According to the Financial Times, the Government is planning to break up its national security and defence review. It is looking at publishing the security elements of the review as soon as possible, but pushing back armed forces decisions to later in the year. A final decision has not yet been taken, and the Government refused to comment on ‘speculation’.

US calls on the UK to change or axe food regulations to enable post-Brexit trade
The Financial Times says that the US undersecretary of agriculture for trade and foreign agricultural affairs, Ted McKinney has called on the UK to remove or change ‘some of the sanitary and phytosanitary burdens’ in order to enable trade with the USA. The Sun reports that Michael Gove, the Environment, Food and Rural Affairs Secretary, has said that genetically modified animals could be sold in the UK after Brexit.

Research reveals Tory dependence on group of rich male donors
Research by Labour, reported by The Mirror, reveals that the Tories are dependent on a small group of rich donors. The 64 donors who attended ‘Leader’s Group’ dinners hosted by Theresa May in the first half of last year, 62 of whom are men, were responsible for over a third of the reported donations to the Conservatives in 2017.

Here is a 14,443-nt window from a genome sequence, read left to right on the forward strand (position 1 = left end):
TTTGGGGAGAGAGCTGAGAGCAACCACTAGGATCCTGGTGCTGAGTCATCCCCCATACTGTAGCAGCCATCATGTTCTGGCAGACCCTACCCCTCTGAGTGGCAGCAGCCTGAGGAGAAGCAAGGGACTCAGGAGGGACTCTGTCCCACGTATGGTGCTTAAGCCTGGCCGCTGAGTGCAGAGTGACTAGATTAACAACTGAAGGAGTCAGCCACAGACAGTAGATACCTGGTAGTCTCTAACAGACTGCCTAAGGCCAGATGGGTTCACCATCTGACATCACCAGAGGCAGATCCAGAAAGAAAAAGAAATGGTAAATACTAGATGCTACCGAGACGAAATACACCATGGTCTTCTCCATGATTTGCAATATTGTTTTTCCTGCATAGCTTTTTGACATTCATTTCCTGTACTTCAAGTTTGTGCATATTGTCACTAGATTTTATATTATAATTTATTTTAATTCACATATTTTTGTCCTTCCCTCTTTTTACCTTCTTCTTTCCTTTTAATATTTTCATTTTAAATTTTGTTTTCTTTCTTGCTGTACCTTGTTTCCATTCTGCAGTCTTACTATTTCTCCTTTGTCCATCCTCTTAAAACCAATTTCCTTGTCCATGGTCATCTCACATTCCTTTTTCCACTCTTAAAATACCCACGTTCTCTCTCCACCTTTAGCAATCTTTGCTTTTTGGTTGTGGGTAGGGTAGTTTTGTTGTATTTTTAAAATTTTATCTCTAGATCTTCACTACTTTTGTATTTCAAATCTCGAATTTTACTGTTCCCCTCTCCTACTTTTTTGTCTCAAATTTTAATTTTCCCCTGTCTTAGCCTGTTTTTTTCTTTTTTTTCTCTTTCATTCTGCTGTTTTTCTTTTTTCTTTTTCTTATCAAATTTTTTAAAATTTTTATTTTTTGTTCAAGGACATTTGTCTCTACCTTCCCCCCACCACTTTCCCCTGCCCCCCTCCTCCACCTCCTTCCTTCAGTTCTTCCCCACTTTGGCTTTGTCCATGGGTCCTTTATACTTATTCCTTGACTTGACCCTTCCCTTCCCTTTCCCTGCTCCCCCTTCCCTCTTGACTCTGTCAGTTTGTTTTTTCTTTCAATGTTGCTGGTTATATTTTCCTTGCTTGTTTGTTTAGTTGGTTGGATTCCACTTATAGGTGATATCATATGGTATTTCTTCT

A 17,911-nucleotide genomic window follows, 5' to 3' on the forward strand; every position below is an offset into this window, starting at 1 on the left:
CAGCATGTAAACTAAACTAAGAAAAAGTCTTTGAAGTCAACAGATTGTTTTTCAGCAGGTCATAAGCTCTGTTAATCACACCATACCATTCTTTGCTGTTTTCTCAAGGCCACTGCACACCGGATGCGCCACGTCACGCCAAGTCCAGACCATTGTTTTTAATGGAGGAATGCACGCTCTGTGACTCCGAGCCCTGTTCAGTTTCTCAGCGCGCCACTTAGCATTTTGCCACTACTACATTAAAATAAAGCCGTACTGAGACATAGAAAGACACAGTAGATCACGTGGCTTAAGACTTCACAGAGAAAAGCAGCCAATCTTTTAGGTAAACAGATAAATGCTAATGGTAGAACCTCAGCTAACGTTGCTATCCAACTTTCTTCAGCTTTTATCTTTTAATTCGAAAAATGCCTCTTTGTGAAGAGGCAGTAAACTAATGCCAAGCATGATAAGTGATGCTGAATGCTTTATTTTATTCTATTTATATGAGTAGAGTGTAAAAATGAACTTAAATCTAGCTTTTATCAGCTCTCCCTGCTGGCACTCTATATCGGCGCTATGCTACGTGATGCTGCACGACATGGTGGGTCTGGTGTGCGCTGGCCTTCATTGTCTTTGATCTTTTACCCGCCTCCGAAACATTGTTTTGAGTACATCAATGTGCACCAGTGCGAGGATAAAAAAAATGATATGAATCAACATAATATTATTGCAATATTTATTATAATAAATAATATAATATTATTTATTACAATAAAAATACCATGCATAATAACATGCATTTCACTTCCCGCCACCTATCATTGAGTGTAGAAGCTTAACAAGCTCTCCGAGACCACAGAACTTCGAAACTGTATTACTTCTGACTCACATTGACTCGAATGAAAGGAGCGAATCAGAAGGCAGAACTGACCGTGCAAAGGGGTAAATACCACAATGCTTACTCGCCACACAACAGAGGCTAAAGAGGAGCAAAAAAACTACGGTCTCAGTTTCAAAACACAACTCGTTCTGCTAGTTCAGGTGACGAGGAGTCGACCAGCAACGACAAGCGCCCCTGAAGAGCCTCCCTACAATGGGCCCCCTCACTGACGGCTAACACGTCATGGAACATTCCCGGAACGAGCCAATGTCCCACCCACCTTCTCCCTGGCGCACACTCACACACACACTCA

Corbyn accused on ‘hypocrisy’ over peers
The Times says that Jeremy Corbyn is being accused of hypocrisy as he expected to create three new Labour peers, despite earlier pledges not do so, which he has already broken by ennobling Shami Chakrabarti. The new peers may potentially include Murad Qureshi (chair of the Stop the War Coalition), Martha Osamor (a black rights activist) and Tony Woodley (former Unite general secretary).

 

Want more political insight? Get Vuelio political services

Politics

Today’s Political Headlines – 4 January 2018

A round-up of the latest political headlines, including Michael Gove’s farm subsidy U-turn, the Government has been accused of failing to stop the NHS crisis, Labour’s minimum wage increase could lead to job losses and money from dormant bank accounts being spent on good causes.  

Michael Gove in farm subsidies U-turn
The Times reports that Michael Gove, the Environment, Food and Rural Affairs Secretary, will announce a U-turn, maintaining farm subsidies until March 2024. Gove has criticised the EU’s Common Agricultural Policy for paying farmers according to the amount of land they own, but is expected to admit that reforms, such as linking subsidies to wildlife protection, will be delayed. However, the largest landowners may see payments capped before 2024.

Government accused of failing to stop NHS crisis